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Dressing–among other things–the English “chip”

I seem to have English “chips” (French fries) most every day. I’ve tried to be on a one-chip-a-day diet, but resistance is often quite futile.

In England, American French fries are called “chips,” and American potato chips are called “crisps.” Both are from potatoes, of course, but somewhere and somehow the words got turned around. The English do an excellent job with chips. American French fries can vary from skinny McDonalds fries to the wonderfully lumpy Dairy Queen fries to thick-cut potato wedges. The English, however, seem to have perfected the lightly fried, thick-fingered (not to be confused with fish fingers) chip. Any of the condiments mentioned elow are also quite wonderful on fish-finger “butties” (sandwiches).

In public houses (pubs) and in most restaurants here, you’ll usually get offered mustard, vinegar, salad dressing, brown sauce, and ketchup for chips and whatever else you might like to smother. Sometimes bottles of these are all housed in a handy tote of some kind. Here’s a short course in British condiments.

Typical condiments

Colman’s mustard. Not often used on chips, but who can resist this spicy mustard on just about everything? Jeremiah Colman began making mustard at a water mill in Bawburgh, a village near Norwich in eastern England. To give his mustard that tang, Colman blended brown and white mustard seeds brought by wagon from Cambridgeshire and Yorkshire or shipped in from Holland.

Heinz salad dressing. A kind of mayonnaisey- or Miracle Whip-type white cream with lumpy bits, like tartar sauce.

HP brown sauce. A Worchestershire-type savory brown sauce that really wakes up a pile of otherwise bland chips. It’s my favorite condiment here. HP Sauce has a base of malt vinegar, blended with tomato, dates, tamarind, sweetener, and spices. It’s used with hot or cold savory foods or in soups. Garton registered the sauce’s name in 1895, calling it “HP” because he had heard that a restaurant in the Houses of Parliament had begun serving it. Other versions include:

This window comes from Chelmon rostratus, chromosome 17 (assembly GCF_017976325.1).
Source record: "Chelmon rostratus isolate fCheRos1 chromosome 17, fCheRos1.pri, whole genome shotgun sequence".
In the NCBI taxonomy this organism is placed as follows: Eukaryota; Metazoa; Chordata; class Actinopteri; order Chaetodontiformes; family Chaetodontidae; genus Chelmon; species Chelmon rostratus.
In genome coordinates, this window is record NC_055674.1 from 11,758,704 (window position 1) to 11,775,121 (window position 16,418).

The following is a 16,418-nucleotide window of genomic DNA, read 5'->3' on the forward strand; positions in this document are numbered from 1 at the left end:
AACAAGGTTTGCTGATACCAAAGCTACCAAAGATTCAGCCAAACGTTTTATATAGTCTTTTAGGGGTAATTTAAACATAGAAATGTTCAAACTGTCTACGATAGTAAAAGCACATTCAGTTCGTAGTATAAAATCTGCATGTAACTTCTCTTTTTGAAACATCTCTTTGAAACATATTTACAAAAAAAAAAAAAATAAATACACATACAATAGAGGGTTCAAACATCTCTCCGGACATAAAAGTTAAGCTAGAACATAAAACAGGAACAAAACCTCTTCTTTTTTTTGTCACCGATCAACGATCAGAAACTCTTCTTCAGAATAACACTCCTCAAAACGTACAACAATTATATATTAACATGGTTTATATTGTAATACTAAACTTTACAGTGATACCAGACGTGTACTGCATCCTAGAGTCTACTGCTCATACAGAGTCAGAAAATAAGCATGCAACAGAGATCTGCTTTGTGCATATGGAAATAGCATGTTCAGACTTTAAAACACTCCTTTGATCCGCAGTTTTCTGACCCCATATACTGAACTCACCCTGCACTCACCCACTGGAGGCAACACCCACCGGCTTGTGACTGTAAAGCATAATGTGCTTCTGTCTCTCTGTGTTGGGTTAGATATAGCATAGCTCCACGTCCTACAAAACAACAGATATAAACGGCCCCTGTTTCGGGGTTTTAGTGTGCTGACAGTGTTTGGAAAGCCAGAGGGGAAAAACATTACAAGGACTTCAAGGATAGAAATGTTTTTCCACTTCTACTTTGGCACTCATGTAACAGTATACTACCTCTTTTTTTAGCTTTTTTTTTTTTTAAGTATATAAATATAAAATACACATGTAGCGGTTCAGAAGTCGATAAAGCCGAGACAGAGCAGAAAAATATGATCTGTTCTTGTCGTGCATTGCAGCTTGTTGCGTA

• HP Fruity, milder version with a blend of fruits including oranges and mangoes to give a milder, tangier taste, renamed “HP Chicken & Rib” in Canada and the US.
  • HP Bold, a spicier variant.
  • HP Steak Sauce.
  • HP Guinness, which includes Irish stout.
  • A version with 25% less salt (25%) and 30% less sugar.

Heinz ketchup. American ketchup is often available, but I’ve not seen too many people besides Americans use it on chips. Heinz as a company started in the 1870s in Pittsburgh, Allegheny County, Pennsylvania. The original “Tomato Ketchup” label had a gherkin pickle. Ketchups originally were made from other fruits and vegetables besides tomatoes. The present label is illustrated with a tomato. Ketchups could also be made from mushrooms, oysters, mussels, or walnuts. Ketchup is also called tomato sauce or red sauce. It is a sweet and tangy sauce, typically made from tomatoes, vinegar, a sweetener, and assorted seasonings and spices. In the United States, high fructose corn syrup sweetens ketchup. Seasonings can vary but typically include onions, allspice, cloves, cinnamon, garlic, and sometimes celery..

Vinegar. I’ve seen Canadians and the French sprinkle straight vinegar onto their chips, but I don’t see it used much in England. A splash of it does give chips a wonderful spicy zing, but, if you’re not used to it, the vapors can go straight up your nose.

Not-so-typical condiments

Tabasco sauce. My B&B server lays out at breakfast, though I have yet to see it used on eggs or anything else.

Chutneys. Developed from South Asia, chutneys are almost jam-like and excellent with any meat. Also called chatney or chatni, chutney is a family of condiments with mixtures of spices, vegetable/s, and/or fruit/s. I had three exquisite dollops of different chutneys to accompany the ham in my fabulous ploughman’s lunch in Dorchester recently.

Onion gravy. I was served a pitcher of excellent meat-juice-and-onion gravy with a chicken dish in Weymouth, and I also poured some of this over my chips. Quite tasty.

Whether you like your chips, sandwiches, meat, or veggies sweet or savory, condiments certainly brighten and enhance the floavors. Try them all.

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